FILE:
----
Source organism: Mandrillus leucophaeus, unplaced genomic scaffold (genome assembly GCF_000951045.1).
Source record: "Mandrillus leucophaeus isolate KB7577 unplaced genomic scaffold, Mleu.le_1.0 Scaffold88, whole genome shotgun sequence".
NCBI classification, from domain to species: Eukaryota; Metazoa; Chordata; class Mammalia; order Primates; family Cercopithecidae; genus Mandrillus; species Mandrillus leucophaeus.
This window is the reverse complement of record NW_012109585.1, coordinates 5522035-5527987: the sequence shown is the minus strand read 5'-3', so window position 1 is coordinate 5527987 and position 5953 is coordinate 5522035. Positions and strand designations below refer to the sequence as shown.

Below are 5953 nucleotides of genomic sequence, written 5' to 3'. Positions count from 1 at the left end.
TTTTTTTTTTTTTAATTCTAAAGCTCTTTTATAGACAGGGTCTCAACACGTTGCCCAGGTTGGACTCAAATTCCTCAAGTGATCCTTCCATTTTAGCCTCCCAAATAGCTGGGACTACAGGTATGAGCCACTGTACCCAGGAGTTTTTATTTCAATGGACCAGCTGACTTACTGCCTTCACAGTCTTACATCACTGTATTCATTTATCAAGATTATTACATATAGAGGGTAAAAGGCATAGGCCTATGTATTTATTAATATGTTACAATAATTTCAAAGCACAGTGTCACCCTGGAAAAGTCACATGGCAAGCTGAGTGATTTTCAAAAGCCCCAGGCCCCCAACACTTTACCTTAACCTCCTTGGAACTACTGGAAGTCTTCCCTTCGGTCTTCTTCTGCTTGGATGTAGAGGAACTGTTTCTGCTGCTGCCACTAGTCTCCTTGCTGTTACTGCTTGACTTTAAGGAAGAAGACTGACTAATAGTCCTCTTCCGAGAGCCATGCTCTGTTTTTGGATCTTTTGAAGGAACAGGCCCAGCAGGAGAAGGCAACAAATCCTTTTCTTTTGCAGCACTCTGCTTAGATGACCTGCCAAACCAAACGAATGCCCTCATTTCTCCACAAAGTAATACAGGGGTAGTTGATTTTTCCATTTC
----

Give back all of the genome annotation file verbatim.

Source organism: Mandrillus leucophaeus, unplaced genomic scaffold (genome assembly GCF_000951045.1).
Source record: "Mandrillus leucophaeus isolate KB7577 unplaced genomic scaffold, Mleu.le_1.0 Scaffold88, whole genome shotgun sequence".
NCBI classification, from domain to species: Eukaryota; Metazoa; Chordata; class Mammalia; order Primates; family Cercopithecidae; genus Mandrillus; species Mandrillus leucophaeus.
This window is the reverse complement of record NW_012109585.1, coordinates 5522035-5527987: the sequence shown is the minus strand read 5'-3', so window position 1 is coordinate 5527987 and position 5953 is coordinate 5522035. Positions and strand designations below refer to the sequence as shown.

Below are 5953 nucleotides of genomic sequence, written 5' to 3'. Positions count from 1 at the left end.
TTTTTTTTTTTTTAATTCTAAAGCTCTTTTATAGACAGGGTCTCAACACGTTGCCCAGGTTGGACTCAAATTCCTCAAGTGATCCTTCCATTTTAGCCTCCCAAATAGCTGGGACTACAGGTATGAGCCACTGTACCCAGGAGTTTTTATTTCAATGGACCAGCTGACTTACTGCCTTCACAGTCTTACATCACTGTATTCATTTATCAAGATTATTACATATAGAGGGTAAAAGGCATAGGCCTATGTATTTATTAATATGTTACAATAATTTCAAAGCACAGTGTCACCCTGGAAAAGTCACATGGCAAGCTGAGTGATTTTCAAAAGCCCCAGGCCCCCAACACTTTACCTTAACCTCCTTGGAACTACTGGAAGTCTTCCCTTCGGTCTTCTTCTGCTTGGATGTAGAGGAACTGTTTCTGCTGCTGCCACTAGTCTCCTTGCTGTTACTGCTTGACTTTAAGGAAGAAGACTGACTAATAGTCCTCTTCCGAGAGCCATGCTCTGTTTTTGGATCTTTTGAAGGAACAGGCCCAGCAGGAGAAGGCAACAAATCCTTTTCTTTTGCAGCACTCTGCTTAGATGACCTGCCAAACCAAACGAATGCCCTCATTTCTCCACAAAGTAATACAGGGGTAGTTGATTTTTCCATTTC